In this week's Controversy section of your Chicago Sun-Times, Mark Steyn returns to his
After earning his S-T cheque with several column inches dedicated to proving he is clever, Steyn purports to address the facts of global climate change:
In the course of the 20th century, the planet's temperature supposedly increased by 0.7 degrees Celsius, which (for those of you who want it to sound scarier) is a smidgeonette over 1 degree Fahrenheit. Is that kinda sorta staying the same or is it a dramatic warming trend?Setting aside his dodgy use of "supposedly," Steyn's facts are (relatively) correct. Temperatures have risen by 0.74 degrees Celsius over the past century. But that number must be kept in perspective:
The temperature difference between today and the ice age is only 5 degrees Celsius.
It seems that when it comes to the global climate, small changes can have big effects.
And Steyn, like all climatological flat-earthers, insists on applying an exclusively long-term view to the history of climate change while applying a short-term view to the future.
Connoisseurs of global warming denials will notice that, when those opposed to climate change science discuss global warming, they always and invariably insist on viewing the planet's climate in terms of change over the entirety of the last century -- e.g. "It's only a smidgeonette warmer since 1900." They rely on this rigidly enforced perspective because it allows them to ignore some -- dare I say it? -- inconvenient truths.
Truths including this simple fact:
It's no wonder why deniers like Steyn simply refuse to look at the globe's recent climate history.
But let us now turn to Steyn's view to the future:
And is nought-point-seven of an uptick worth wrecking the global economy over? *** [F]aced with a degree rise in temperature, we could destroy the planet's economy, technology, communications and prosperity. And ruin the lives of millions of people.Now note Steyn's deception -- he is reaches backward to the climate change over the last century for his climate change figure but he reaches forward to economic projections for his cost of addressing climate change.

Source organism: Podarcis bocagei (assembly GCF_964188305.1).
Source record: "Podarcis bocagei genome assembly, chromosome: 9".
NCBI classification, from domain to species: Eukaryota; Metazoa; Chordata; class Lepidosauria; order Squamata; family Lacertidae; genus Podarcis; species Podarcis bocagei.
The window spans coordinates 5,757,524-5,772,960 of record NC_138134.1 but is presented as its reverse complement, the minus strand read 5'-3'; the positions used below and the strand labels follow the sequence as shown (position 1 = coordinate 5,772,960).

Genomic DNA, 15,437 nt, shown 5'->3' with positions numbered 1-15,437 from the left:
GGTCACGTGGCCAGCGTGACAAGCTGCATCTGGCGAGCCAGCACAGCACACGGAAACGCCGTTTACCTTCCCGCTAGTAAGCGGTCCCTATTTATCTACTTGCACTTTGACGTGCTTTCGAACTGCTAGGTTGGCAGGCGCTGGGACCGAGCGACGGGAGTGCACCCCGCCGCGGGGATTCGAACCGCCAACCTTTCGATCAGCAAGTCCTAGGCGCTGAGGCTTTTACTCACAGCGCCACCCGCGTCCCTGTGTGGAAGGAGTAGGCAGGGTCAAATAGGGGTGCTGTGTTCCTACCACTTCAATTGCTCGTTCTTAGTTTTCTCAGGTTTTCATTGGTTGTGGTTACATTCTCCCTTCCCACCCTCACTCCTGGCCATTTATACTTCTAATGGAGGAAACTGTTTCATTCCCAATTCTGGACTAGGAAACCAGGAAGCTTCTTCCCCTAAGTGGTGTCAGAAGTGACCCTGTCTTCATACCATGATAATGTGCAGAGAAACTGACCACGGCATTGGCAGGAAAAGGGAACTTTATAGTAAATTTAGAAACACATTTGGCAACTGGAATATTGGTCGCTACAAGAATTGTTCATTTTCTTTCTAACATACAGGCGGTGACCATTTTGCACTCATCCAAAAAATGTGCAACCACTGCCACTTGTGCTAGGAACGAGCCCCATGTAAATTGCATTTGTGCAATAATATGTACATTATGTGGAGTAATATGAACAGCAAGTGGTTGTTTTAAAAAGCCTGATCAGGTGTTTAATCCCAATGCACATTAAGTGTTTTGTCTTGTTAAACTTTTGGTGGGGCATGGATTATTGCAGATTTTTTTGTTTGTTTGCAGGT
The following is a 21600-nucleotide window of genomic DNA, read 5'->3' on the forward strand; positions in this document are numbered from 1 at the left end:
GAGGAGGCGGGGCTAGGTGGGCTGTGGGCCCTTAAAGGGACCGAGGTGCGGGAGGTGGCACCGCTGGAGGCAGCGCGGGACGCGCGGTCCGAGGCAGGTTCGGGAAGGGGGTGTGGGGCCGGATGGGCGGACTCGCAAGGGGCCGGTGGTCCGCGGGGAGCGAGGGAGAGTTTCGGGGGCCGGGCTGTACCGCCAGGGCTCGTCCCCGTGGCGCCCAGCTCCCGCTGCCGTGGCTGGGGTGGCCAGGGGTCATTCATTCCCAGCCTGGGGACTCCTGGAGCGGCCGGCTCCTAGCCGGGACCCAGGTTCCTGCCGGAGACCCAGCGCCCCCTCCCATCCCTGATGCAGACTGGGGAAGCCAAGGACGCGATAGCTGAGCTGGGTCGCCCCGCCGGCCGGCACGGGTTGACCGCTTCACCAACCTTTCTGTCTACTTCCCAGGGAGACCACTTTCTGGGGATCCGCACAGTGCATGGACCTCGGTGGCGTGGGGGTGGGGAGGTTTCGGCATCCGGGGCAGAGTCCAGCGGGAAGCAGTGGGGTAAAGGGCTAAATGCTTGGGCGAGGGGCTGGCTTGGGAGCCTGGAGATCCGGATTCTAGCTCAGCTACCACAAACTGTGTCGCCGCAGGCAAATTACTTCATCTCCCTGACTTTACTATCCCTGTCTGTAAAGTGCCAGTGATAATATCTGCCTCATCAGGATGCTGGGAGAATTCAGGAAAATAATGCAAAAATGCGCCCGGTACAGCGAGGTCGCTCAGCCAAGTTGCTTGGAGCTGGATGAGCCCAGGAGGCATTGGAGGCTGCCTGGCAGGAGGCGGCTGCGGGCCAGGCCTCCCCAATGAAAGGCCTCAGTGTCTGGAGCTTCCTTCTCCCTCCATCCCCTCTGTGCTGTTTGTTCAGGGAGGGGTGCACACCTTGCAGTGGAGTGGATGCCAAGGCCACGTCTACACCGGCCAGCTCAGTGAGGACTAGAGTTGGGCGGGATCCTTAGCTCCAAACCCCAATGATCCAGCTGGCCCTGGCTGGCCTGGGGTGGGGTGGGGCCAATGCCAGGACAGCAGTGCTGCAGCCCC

But at the risk of offending Steyn fans with intellectual honesty, let's take a look at actual scientists projections regarding climate change.
The Intergovernmental Panel on Climate Change is a group of climate scientists organized by the U.N. to evaluate the risk of climate change brought on by humans, based mainly on peer reviewed and published scientific/technical literature. Although the IPCC is led by government scientists, it also involves several hundred academic scientists and researchers. The IPCC synthesizes the available information about climate change and global warming and has published four major reports reviewing the latest climate science.
The IPCC climate scientists' most recent report (.pdf file) concludes that, without a reduction in green house gasses, by 2100 the sea level will rise between 7 inches and two feet due to a temperature rise of between 1.1 and 6.4 degrees Celsius (2° to 12° F).
Recall that a mere five degrees separates our current temperature from the Ice Age and you will recognize that the IPCC scientists predicted temperature rise for the next century is more than a mere "smidgeonette."
So what should we do? Steyn offers the following false dichotomy:
[W]e could destroy the planet's economy, technology, communications and prosperity. And ruin the lives of millions of people.Oddly enough, although I disagree with what Steyn means, I agree with what he says.
Or we could do what man does best: adapt.
Steyn says that men should adapt and I agree. But unlike Steyn, I believe that those who should adapt are not the Bangladeshis who are threatened with rising coast lines or the Chinese threatened with increasing desertification. I believe that those who should adapt are the multinational corporations and first world governments who are best positioned to adapt.
For decades, those who prospered under free market capitalism have championed the market's superiority to other economic systems. They have trumpeted its ability to adapt to any circumstances and to overcome obstacles. And unlike Steyn, I believe in the robustness of our economy. I believe in the ability of entrepreneurs to meet the challenge of reducing mankind's carbon-dioxide emissions. I don't think that our way of life is so fragile that we must protect businesses and economy from the realities of the 21st Century.
Unlike Steyn, I have faith in the market economy's ability to adapt to global green house gas reduction without "destroy[ing] the planet's economy, technology, communications and prosperity."
But we must not be too hard on Mark Steyn.
The world -- never mind the future -- must be a very scary place for a man who doesn't believe in either science or capitalism.